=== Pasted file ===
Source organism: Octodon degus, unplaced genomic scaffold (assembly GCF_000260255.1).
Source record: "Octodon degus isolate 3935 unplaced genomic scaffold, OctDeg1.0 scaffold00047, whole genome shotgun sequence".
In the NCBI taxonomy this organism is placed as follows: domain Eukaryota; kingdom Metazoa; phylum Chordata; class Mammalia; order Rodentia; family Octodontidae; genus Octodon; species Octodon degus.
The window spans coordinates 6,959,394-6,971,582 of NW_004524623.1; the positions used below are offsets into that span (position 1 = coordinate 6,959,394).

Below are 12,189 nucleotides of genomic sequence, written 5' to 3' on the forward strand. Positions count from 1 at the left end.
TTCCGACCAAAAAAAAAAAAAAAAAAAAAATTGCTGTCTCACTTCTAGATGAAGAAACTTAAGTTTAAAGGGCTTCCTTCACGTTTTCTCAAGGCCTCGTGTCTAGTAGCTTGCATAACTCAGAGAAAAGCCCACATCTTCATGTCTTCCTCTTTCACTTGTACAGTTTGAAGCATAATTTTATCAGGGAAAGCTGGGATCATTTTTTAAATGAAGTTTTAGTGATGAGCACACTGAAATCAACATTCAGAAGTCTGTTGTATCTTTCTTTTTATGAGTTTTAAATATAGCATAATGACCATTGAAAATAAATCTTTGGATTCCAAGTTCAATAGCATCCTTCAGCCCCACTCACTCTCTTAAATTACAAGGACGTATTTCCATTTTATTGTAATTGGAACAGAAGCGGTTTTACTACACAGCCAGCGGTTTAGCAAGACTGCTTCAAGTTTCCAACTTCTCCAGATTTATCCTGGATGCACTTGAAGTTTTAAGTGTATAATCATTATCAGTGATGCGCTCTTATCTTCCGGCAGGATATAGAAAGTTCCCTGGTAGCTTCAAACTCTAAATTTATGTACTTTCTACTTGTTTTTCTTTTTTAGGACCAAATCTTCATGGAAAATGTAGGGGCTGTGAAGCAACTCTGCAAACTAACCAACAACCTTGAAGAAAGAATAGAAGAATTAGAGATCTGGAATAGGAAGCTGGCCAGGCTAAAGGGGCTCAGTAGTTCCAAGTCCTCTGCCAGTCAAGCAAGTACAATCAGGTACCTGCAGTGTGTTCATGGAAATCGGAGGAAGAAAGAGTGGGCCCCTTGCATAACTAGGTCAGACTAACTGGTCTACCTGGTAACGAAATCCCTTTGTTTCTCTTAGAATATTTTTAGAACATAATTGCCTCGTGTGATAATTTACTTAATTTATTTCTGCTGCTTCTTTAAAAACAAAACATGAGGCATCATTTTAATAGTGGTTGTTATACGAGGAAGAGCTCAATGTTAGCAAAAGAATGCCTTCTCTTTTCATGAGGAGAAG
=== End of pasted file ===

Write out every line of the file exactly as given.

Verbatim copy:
Source organism: Octodon degus, unplaced genomic scaffold (assembly GCF_000260255.1).
Source record: "Octodon degus isolate 3935 unplaced genomic scaffold, OctDeg1.0 scaffold00047, whole genome shotgun sequence".
In the NCBI taxonomy this organism is placed as follows: domain Eukaryota; kingdom Metazoa; phylum Chordata; class Mammalia; order Rodentia; family Octodontidae; genus Octodon; species Octodon degus.
The window spans coordinates 6,959,394-6,971,582 of NW_004524623.1; the positions used below are offsets into that span (position 1 = coordinate 6,959,394).

Below are 12,189 nucleotides of genomic sequence, written 5' to 3' on the forward strand. Positions count from 1 at the left end.
TTCCGACCAAAAAAAAAAAAAAAAAAAAAATTGCTGTCTCACTTCTAGATGAAGAAACTTAAGTTTAAAGGGCTTCCTTCACGTTTTCTCAAGGCCTCGTGTCTAGTAGCTTGCATAACTCAGAGAAAAGCCCACATCTTCATGTCTTCCTCTTTCACTTGTACAGTTTGAAGCATAATTTTATCAGGGAAAGCTGGGATCATTTTTTAAATGAAGTTTTAGTGATGAGCACACTGAAATCAACATTCAGAAGTCTGTTGTATCTTTCTTTTTATGAGTTTTAAATATAGCATAATGACCATTGAAAATAAATCTTTGGATTCCAAGTTCAATAGCATCCTTCAGCCCCACTCACTCTCTTAAATTACAAGGACGTATTTCCATTTTATTGTAATTGGAACAGAAGCGGTTTTACTACACAGCCAGCGGTTTAGCAAGACTGCTTCAAGTTTCCAACTTCTCCAGATTTATCCTGGATGCACTTGAAGTTTTAAGTGTATAATCATTATCAGTGATGCGCTCTTATCTTCCGGCAGGATATAGAAAGTTCCCTGGTAGCTTCAAACTCTAAATTTATGTACTTTCTACTTGTTTTTCTTTTTTAGGACCAAATCTTCATGGAAAATGTAGGGGCTGTGAAGCAACTCTGCAAACTAACCAACAACCTTGAAGAAAGAATAGAAGAATTAGAGATCTGGAATAGGAAGCTGGCCAGGCTAAAGGGGCTCAGTAGTTCCAAGTCCTCTGCCAGTCAAGCAAGTACAATCAGGTACCTGCAGTGTGTTCATGGAAATCGGAGGAAGAAAGAGTGGGCCCCTTGCATAACTAGGTCAGACTAACTGGTCTACCTGGTAACGAAATCCCTTTGTTTCTCTTAGAATATTTTTAGAACATAATTGCCTCGTGTGATAATTTACTTAATTTATTTCTGCTGCTTCTTTAAAAACAAAACATGAGGCATCATTTTAATAGTGGTTGTTATACGAGGAAGAGCTCAATGTTAGCAAAAGAATGCCTTCTCTTTTCATGAGGAGAAG